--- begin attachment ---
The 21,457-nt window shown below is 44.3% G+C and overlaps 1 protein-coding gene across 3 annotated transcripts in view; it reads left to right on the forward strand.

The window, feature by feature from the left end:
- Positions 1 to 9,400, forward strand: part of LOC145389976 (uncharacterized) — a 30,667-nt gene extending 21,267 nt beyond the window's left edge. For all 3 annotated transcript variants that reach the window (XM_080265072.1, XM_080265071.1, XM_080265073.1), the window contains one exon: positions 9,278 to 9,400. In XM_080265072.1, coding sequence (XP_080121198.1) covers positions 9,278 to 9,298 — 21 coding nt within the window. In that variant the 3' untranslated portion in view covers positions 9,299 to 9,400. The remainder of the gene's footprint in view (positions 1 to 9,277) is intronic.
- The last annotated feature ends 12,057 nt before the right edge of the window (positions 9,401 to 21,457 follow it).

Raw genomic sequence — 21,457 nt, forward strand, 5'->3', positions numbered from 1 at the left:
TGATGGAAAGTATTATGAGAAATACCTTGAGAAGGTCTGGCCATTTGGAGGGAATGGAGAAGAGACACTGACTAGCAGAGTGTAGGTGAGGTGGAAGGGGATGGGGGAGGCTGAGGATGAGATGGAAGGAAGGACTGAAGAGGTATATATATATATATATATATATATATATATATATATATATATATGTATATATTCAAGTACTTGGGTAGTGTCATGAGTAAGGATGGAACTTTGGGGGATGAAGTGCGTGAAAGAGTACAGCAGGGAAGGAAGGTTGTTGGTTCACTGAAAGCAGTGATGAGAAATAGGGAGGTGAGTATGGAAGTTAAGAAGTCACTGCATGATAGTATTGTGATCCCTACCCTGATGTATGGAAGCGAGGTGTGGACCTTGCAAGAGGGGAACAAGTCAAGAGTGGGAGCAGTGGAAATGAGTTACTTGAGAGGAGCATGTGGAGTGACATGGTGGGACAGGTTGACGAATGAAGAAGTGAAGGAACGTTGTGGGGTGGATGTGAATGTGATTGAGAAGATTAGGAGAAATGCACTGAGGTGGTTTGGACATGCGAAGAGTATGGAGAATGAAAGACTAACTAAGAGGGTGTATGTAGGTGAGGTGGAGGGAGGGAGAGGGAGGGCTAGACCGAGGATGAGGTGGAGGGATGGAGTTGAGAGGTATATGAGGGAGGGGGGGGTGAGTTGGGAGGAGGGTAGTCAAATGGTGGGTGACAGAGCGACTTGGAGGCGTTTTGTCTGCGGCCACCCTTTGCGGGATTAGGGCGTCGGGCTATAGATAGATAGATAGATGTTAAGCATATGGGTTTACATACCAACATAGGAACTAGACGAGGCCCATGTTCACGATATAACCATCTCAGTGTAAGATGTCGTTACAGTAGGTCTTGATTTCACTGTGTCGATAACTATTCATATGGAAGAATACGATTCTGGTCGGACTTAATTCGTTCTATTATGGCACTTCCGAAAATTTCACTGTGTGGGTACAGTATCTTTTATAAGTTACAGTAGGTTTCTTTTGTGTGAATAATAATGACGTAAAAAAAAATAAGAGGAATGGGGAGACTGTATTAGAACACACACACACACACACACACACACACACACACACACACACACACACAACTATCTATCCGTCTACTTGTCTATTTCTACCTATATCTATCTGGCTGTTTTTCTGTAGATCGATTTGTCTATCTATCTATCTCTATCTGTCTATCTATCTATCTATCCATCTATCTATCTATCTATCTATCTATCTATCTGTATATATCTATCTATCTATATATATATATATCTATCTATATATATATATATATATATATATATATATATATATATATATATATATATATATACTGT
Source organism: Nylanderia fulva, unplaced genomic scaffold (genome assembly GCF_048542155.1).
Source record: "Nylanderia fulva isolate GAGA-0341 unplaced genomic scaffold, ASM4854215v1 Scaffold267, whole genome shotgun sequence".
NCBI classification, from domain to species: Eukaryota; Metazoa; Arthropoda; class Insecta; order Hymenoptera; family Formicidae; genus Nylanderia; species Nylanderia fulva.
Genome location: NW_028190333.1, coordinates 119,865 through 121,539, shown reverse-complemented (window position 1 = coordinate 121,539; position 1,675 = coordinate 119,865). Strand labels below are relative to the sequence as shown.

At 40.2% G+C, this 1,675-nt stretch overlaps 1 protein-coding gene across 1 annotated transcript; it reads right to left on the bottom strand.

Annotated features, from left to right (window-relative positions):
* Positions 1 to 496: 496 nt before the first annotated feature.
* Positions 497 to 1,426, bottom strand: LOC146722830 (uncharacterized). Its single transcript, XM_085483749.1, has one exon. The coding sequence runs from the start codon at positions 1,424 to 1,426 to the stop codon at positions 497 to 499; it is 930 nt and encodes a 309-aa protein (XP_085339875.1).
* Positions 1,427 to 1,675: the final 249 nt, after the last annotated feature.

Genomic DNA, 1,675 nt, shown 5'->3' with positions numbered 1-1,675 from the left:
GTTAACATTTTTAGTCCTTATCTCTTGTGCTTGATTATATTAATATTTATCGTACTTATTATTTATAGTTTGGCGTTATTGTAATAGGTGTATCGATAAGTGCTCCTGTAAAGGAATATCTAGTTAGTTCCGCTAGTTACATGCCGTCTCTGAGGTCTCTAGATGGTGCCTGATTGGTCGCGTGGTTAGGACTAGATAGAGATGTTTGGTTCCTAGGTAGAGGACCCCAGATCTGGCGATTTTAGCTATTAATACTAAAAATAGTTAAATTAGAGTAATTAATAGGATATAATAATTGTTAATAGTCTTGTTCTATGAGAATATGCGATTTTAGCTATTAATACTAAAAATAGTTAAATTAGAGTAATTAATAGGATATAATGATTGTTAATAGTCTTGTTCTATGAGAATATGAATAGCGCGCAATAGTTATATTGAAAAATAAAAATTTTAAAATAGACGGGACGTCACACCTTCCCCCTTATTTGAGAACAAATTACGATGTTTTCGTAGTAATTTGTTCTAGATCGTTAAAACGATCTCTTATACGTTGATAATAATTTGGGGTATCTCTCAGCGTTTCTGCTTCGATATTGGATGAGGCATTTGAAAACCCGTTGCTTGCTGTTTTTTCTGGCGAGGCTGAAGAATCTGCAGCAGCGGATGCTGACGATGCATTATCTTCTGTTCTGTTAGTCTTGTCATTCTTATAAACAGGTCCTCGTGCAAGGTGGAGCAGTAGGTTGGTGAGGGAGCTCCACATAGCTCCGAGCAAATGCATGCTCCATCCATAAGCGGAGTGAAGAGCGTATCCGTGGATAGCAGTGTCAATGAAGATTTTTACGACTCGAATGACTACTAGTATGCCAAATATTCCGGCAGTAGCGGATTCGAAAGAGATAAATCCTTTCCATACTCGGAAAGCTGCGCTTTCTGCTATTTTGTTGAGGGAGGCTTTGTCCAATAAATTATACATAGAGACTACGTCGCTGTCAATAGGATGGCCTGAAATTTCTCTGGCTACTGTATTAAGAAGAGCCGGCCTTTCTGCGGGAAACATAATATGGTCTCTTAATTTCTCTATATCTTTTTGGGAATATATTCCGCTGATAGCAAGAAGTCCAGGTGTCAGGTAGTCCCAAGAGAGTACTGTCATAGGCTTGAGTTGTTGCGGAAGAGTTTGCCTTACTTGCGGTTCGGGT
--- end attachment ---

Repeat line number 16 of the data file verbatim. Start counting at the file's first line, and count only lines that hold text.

Genomic DNA, 1,675 nt, shown 5'->3' with positions numbered 1-1,675 from the left: